Thursday, July 7, 2016

Aging, Plastic Surgery, Hollywood, Life and Being Flawed Human Beings


Vanity Fair’s Owen Gleiberman wrote about Renée Zellweger’s looks in an article, and hell broke loose. Before pointing out what’s wrong there, let’s point out the obvious:

What is a publication’s chief movie critic doing discussing an actress’s looks?

Why is he not talking about the trailer (of Bridget Jones's Baby), or the expectations from the film? Why is he spending so much time on her looks? He is not a paparazzo, or a celebrity gossip writer. What he did goes beyond his job description in a ridiculous way, and whether he embraced her new looks or hated them (he seems stuck in a weird in-between place), he has no business writing that.

But forgeting who he is, and what he is supposed to be for a minute, and let’s talk about aging, plastic surgery and being human in an honest way.

Zellweger. Image via ew.com.
We feel differently about different things. You might think a person’s face is their business alone (and I agree with you), but you might also not be able to help yourself empathize, question and critisize. Not necessarily (with) the action, but what led to the action.

I’ll be honest with you. I don’t see the big deal. She has always looked gorgeous, and yes, she does look a tad different from her Jerry Maguire self. You kno, like maybe a few years have passed? 

It doesn’t really matter why or if she had work done. I just hope she is happy with the result. It’s her face. We don’t have to like it. She does. If she is happy, then we can all bugger off. If she isn’t, we still have to bugger off, because there is nothing we can do about it.

That said, we are flawed creatures. We have opinions on things, and sometimes, we even have opinions on things we don’t have nearly enough business having an opinion on. Enlightning personal essays, reaction pieces, encouraging reactions might help, but we are still going to have those opinions.

I agree with a lot of what Rose McGowan stands for, but we don’t know if Gleiberman has any personal experience with plastic surgery. Maybe he considered it himself, but didn’t have the guts for it. Maybe, he is against it, and wants women to stop feeling pressured. Maybe, he is just superficial. Maybe, he just wanted all these reactions and having a ball. I don’t have a clue.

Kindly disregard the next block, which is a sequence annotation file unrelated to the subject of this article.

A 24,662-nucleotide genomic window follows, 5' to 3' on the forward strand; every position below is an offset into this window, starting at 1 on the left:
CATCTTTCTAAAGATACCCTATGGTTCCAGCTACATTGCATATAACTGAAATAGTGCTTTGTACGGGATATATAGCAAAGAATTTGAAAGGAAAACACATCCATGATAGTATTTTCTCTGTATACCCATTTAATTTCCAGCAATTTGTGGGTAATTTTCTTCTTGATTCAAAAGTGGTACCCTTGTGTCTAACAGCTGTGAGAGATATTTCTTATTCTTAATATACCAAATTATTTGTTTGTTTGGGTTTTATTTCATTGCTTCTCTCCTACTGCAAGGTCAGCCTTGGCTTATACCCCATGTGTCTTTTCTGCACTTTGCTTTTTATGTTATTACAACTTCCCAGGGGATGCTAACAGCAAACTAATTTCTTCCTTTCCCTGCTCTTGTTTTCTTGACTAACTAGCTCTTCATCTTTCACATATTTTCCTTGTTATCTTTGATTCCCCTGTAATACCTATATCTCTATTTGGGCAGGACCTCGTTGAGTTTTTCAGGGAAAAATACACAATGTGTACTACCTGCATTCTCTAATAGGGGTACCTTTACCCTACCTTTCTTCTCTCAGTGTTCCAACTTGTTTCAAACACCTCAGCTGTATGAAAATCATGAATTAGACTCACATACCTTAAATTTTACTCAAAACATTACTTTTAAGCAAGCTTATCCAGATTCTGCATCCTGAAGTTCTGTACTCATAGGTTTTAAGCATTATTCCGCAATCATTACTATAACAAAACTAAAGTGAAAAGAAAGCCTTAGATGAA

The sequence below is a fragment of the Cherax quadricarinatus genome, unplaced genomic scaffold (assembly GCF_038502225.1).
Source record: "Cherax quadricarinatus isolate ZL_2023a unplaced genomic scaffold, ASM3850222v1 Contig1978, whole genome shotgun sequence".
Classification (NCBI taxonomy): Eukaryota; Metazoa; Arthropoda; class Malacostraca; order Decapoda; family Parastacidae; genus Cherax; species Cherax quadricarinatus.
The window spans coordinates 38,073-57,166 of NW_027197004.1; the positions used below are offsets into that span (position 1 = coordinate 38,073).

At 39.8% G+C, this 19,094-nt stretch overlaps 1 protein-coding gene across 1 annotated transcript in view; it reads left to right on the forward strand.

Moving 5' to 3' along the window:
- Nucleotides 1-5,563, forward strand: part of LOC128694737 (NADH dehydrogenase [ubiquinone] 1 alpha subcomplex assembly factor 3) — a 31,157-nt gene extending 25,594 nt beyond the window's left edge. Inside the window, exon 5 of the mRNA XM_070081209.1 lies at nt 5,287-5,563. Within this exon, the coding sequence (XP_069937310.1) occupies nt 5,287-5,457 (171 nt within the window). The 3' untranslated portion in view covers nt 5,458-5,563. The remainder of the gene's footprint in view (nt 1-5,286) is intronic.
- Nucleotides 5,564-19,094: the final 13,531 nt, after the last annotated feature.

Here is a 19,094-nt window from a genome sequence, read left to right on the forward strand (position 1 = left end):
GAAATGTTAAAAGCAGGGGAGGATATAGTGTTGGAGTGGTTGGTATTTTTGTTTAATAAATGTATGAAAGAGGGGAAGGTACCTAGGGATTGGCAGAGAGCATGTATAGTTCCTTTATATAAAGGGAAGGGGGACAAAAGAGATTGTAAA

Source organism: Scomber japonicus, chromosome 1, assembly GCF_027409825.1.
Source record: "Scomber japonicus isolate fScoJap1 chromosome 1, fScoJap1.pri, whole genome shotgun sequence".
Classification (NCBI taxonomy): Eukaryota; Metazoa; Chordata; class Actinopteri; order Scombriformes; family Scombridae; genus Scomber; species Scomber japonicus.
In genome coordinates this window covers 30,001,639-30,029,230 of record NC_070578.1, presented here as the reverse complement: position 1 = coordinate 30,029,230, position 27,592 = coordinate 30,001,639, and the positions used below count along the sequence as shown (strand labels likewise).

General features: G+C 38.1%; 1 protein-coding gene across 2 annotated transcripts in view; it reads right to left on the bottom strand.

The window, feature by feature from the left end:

But....didn’t you have an opinion when Renee Zellweger supposedly got work done? Be honest with me. Was your mind completely blank? Or were you 
1)Oh, she was so pretty, she didn’t need to do that. I wish she hadn’t done that, 
2) You go girl, you look beautiful anyway, 
3)You look so much worse now! What have you done? 

And if you were a writer with an audience, would you be able to stop yourself from expressing your opinion, whether it was positive or negative?

Yes, three is admittedly worse. I was team 1 for a second, and 2 for the remainder, but I wasn’t minding my own business either way. I was happy she got what she wanted. I believed she was happy, and I thought if it was a cosmetic job, it was a job well-done.

I’m not an actress. But I’m in my 30s. And I worry about aging. Not constantly, but I do. I forget putting on my moisturizer, and I feel guilty afterward. I eat too much sugar, and freak about potentially growing cancer cells, and to a lesser extent, my upcoming wrinkles. I do.

It doesn’t mean I don’t worry about terrorism or hunger or wars. I do.